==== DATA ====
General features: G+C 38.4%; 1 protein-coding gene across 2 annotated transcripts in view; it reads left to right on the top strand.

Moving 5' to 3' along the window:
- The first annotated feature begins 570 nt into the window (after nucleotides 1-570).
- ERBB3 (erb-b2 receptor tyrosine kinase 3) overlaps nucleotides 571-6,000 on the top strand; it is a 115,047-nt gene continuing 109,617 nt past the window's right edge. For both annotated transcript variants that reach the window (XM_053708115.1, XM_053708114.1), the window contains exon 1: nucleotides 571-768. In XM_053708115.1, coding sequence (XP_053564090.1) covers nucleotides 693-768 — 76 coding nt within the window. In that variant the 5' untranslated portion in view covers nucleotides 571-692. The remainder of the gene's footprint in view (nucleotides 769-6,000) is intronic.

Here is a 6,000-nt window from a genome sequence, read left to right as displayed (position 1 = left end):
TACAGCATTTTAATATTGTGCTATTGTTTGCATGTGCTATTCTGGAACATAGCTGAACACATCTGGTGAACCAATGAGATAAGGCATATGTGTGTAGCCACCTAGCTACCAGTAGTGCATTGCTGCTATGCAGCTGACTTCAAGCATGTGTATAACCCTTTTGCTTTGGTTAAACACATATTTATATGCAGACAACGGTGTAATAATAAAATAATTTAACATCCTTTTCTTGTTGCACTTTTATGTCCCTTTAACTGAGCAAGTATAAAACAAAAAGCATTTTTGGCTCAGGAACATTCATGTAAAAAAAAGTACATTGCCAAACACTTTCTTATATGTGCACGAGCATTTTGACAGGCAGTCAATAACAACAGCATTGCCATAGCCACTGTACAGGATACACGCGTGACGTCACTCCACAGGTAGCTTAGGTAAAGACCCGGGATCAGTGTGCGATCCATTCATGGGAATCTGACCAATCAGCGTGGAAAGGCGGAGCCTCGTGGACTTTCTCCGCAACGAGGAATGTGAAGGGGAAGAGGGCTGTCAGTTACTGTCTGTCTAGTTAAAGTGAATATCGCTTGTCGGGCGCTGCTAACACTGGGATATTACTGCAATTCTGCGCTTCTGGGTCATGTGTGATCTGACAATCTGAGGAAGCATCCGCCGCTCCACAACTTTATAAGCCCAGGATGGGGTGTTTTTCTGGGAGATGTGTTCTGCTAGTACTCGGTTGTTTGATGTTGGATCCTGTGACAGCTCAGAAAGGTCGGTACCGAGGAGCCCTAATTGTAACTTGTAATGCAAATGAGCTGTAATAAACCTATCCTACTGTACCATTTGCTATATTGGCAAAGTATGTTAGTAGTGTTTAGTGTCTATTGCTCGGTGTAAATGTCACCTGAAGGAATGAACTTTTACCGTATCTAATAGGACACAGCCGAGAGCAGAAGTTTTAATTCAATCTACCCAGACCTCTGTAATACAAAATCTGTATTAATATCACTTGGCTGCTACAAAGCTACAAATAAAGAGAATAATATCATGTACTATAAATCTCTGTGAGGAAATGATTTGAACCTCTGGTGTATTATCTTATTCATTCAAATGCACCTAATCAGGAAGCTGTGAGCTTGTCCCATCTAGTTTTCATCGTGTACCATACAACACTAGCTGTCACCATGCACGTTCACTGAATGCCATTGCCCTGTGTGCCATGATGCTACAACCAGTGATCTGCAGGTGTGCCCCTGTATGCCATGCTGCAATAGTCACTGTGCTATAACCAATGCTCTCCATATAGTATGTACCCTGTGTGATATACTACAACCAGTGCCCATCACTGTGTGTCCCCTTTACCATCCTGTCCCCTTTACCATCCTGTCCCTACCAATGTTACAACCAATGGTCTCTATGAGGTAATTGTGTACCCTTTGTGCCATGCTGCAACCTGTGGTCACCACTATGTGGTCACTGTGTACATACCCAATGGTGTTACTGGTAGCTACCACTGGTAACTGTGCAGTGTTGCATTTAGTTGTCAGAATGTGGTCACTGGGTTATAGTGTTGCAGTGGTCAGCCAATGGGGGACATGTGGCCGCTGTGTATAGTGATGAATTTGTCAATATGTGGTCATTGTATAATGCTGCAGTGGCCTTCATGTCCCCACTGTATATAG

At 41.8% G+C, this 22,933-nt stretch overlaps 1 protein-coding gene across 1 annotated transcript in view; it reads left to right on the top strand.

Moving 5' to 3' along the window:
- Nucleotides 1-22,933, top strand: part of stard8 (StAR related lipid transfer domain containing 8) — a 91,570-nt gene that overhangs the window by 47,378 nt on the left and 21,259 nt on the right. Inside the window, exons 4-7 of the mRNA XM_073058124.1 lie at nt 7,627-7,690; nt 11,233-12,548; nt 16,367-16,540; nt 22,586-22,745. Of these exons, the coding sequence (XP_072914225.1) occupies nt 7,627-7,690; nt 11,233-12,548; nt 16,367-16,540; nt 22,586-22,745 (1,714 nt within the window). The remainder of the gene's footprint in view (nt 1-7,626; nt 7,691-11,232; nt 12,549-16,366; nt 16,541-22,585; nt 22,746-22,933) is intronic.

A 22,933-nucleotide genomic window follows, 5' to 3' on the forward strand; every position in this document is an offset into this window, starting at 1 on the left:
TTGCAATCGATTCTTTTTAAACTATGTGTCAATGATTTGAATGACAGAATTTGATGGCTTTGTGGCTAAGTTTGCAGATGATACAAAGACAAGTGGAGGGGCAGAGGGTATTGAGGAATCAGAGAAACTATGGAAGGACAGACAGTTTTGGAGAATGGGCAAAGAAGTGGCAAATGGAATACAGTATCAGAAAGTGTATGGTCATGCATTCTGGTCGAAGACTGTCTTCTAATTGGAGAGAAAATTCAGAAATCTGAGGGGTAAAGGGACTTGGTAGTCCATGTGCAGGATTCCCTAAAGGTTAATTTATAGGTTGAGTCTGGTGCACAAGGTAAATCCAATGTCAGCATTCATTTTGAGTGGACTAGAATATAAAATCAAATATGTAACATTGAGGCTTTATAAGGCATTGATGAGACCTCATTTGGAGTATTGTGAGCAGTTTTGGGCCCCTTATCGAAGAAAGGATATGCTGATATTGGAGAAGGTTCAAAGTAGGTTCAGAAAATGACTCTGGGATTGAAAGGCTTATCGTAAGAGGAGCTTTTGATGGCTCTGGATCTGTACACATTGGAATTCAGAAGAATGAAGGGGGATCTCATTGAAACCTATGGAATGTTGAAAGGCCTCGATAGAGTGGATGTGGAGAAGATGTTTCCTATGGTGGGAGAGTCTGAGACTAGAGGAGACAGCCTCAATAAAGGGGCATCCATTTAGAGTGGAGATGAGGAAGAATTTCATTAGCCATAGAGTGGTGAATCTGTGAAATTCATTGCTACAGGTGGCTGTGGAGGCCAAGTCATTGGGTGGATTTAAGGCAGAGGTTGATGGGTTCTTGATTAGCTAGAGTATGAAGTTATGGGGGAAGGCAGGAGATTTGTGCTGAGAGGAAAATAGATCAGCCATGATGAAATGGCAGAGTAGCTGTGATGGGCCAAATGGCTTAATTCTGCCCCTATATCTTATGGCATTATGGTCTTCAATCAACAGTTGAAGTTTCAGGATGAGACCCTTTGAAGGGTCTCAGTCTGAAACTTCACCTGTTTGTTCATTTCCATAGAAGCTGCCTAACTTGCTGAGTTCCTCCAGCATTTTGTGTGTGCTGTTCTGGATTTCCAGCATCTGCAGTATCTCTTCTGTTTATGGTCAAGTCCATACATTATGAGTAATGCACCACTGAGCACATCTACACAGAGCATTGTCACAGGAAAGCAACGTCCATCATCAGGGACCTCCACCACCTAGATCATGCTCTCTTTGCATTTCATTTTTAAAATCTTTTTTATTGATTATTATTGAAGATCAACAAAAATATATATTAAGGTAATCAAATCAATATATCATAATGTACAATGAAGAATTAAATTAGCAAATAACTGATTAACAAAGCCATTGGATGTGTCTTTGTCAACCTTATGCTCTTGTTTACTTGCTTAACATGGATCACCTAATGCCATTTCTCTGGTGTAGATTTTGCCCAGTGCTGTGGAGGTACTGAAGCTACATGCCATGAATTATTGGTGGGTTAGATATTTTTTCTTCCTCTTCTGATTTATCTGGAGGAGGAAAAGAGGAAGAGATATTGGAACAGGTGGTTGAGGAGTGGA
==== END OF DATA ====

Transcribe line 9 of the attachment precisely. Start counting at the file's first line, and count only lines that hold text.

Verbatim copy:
- Nucleotides 1-22,933, top strand: part of stard8 (StAR related lipid transfer domain containing 8) — a 91,570-nt gene that overhangs the window by 47,378 nt on the left and 21,259 nt on the right. Inside the window, exons 4-7 of the mRNA XM_073058124.1 lie at nt 7,627-7,690; nt 11,233-12,548; nt 16,367-16,540; nt 22,586-22,745. Of these exons, the coding sequence (XP_072914225.1) occupies nt 7,627-7,690; nt 11,233-12,548; nt 16,367-16,540; nt 22,586-22,745 (1,714 nt within the window). The remainder of the gene's footprint in view (nt 1-7,626; nt 7,691-11,232; nt 12,549-16,366; nt 16,541-22,585; nt 22,746-22,933) is intronic.